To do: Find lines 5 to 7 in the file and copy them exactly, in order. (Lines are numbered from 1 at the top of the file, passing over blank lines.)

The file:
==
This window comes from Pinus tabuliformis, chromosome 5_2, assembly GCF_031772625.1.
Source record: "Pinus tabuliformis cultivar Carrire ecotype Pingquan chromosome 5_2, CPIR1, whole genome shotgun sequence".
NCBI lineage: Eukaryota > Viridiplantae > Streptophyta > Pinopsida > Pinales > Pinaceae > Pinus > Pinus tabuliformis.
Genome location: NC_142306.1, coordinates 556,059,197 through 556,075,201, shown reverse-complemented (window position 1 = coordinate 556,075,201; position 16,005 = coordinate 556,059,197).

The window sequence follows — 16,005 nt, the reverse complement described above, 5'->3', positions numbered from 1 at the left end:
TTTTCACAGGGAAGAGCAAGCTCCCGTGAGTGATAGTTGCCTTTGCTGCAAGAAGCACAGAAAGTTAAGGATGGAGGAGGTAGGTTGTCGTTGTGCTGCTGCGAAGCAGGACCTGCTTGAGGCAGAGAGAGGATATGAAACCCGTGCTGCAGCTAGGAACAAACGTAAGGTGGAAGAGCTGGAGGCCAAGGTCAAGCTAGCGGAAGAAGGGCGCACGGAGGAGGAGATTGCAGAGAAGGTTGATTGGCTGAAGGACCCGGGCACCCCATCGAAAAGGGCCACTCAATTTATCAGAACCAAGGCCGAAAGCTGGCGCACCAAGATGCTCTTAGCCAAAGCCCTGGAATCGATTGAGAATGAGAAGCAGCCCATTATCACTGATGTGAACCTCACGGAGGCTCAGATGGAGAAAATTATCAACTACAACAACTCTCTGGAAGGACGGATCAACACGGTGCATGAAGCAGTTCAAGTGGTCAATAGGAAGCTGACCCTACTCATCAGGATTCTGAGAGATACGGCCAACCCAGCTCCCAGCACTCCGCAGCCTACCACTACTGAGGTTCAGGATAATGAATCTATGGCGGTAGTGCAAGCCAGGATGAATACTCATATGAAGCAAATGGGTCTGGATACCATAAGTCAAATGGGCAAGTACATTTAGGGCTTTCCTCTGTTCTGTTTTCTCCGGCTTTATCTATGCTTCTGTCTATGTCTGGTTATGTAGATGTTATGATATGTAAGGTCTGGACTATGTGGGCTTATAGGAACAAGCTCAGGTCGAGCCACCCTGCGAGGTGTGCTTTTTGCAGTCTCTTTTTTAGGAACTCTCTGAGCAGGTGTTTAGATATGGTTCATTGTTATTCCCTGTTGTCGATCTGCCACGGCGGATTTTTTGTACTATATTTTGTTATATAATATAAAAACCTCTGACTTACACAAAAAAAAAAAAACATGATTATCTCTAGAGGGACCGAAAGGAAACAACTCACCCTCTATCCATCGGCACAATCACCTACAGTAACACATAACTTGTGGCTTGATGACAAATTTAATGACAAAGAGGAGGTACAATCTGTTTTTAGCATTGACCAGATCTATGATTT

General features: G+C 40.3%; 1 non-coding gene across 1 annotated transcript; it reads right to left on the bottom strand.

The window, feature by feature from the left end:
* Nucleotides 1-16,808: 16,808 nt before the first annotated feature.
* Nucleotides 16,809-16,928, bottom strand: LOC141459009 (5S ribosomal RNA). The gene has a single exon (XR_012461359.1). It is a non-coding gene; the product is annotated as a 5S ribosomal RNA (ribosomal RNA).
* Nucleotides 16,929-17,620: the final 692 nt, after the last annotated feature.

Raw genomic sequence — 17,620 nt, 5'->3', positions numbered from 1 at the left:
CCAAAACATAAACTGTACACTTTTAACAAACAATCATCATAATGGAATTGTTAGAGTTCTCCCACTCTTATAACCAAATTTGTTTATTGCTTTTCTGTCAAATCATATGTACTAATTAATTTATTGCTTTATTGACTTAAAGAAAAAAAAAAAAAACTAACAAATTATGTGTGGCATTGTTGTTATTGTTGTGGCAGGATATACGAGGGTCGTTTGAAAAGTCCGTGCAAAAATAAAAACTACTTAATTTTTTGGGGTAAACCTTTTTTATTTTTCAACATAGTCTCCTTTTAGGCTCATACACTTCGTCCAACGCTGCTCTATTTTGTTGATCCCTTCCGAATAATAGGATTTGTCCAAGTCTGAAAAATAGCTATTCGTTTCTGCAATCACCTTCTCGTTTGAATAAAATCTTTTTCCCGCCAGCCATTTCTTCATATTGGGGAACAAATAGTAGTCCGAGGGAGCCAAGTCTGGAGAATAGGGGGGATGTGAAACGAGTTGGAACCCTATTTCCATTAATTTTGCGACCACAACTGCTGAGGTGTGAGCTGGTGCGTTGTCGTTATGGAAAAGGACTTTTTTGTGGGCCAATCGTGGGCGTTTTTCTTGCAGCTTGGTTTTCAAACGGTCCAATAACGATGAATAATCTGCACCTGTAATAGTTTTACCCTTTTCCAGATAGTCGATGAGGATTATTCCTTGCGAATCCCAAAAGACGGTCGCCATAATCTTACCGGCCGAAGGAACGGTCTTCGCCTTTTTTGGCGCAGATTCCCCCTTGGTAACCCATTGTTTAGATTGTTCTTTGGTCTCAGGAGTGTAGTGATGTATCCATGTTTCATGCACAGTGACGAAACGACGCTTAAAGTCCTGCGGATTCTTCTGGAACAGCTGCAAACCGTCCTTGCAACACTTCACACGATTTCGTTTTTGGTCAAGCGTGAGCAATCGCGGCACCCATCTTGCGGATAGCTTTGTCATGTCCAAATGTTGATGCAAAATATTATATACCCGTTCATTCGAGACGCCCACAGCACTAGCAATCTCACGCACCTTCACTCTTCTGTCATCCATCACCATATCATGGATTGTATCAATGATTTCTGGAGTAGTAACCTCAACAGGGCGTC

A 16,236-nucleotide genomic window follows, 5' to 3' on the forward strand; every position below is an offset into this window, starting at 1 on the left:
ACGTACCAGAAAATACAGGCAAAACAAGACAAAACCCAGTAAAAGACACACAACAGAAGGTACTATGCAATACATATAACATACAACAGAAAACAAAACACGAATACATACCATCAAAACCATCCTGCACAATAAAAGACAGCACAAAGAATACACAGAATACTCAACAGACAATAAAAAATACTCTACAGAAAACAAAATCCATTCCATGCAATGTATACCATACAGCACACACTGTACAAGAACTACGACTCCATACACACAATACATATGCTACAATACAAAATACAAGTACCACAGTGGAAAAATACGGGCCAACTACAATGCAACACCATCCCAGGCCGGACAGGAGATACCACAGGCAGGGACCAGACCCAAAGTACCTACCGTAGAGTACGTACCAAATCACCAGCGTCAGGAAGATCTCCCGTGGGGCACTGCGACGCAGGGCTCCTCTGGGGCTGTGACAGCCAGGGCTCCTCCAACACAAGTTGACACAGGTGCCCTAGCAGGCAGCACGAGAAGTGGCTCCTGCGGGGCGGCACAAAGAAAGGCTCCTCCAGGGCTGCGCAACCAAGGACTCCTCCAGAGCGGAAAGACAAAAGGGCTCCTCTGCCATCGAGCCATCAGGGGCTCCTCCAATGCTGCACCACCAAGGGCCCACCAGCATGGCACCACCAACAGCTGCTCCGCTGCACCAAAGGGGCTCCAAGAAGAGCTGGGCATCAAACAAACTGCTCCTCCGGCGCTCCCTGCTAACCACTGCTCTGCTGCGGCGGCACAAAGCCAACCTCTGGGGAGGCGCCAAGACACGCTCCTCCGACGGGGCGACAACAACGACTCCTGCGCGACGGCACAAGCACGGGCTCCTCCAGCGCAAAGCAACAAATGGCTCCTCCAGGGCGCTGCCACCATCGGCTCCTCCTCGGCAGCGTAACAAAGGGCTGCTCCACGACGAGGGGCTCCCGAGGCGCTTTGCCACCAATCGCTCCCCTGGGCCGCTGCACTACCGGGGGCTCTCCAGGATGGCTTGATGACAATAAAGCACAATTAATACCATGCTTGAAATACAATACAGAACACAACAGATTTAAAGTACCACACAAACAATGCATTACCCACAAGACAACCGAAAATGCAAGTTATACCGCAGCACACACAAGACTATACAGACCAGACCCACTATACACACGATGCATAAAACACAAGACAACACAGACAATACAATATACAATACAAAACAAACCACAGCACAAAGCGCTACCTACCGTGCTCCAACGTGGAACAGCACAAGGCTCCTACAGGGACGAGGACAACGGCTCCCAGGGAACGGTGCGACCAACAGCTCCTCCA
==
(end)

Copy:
The window sequence follows — 16,005 nt, the reverse complement described above, 5'->3', positions numbered from 1 at the left end:
TTTTCACAGGGAAGAGCAAGCTCCCGTGAGTGATAGTTGCCTTTGCTGCAAGAAGCACAGAAAGTTAAGGATGGAGGAGGTAGGTTGTCGTTGTGCTGCTGCGAAGCAGGACCTGCTTGAGGCAGAGAGAGGATATGAAACCCGTGCTGCAGCTAGGAACAAACGTAAGGTGGAAGAGCTGGAGGCCAAGGTCAAGCTAGCGGAAGAAGGGCGCACGGAGGAGGAGATTGCAGAGAAGGTTGATTGGCTGAAGGACCCGGGCACCCCATCGAAAAGGGCCACTCAATTTATCAGAACCAAGGCCGAAAGCTGGCGCACCAAGATGCTCTTAGCCAAAGCCCTGGAATCGATTGAGAATGAGAAGCAGCCCATTATCACTGATGTGAACCTCACGGAGGCTCAGATGGAGAAAATTATCAACTACAACAACTCTCTGGAAGGACGGATCAACACGGTGCATGAAGCAGTTCAAGTGGTCAATAGGAAGCTGACCCTACTCATCAGGATTCTGAGAGATACGGCCAACCCAGCTCCCAGCACTCCGCAGCCTACCACTACTGAGGTTCAGGATAATGAATCTATGGCGGTAGTGCAAGCCAGGATGAATACTCATATGAAGCAAATGGGTCTGGATACCATAAGTCAAATGGGCAAGTACATTTAGGGCTTTCCTCTGTTCTGTTTTCTCCGGCTTTATCTATGCTTCTGTCTATGTCTGGTTATGTAGATGTTATGATATGTAAGGTCTGGACTATGTGGGCTTATAGGAACAAGCTCAGGTCGAGCCACCCTGCGAGGTGTGCTTTTTGCAGTCTCTTTTTTAGGAACTCTCTGAGCAGGTGTTTAGATATGGTTCATTGTTATTCCCTGTTGTCGATCTGCCACGGCGGATTTTTTGTACTATATTTTGTTATATAATATAAAAACCTCTGACTTACACAAAAAAAAAAAAACATGATTATCTCTAGAGGGACCGAAAGGAAACAACTCACCCTCTATCCATCGGCACAATCACCTACAGTAACACATAACTTGTGGCTTGATGACAAATTTAATGACAAAGAGGAGGTACAATCTGTTTTTAGCATTGACCAGATCTATGATTT

General features: G+C 40.3%; 1 non-coding gene across 1 annotated transcript; it reads right to left on the bottom strand.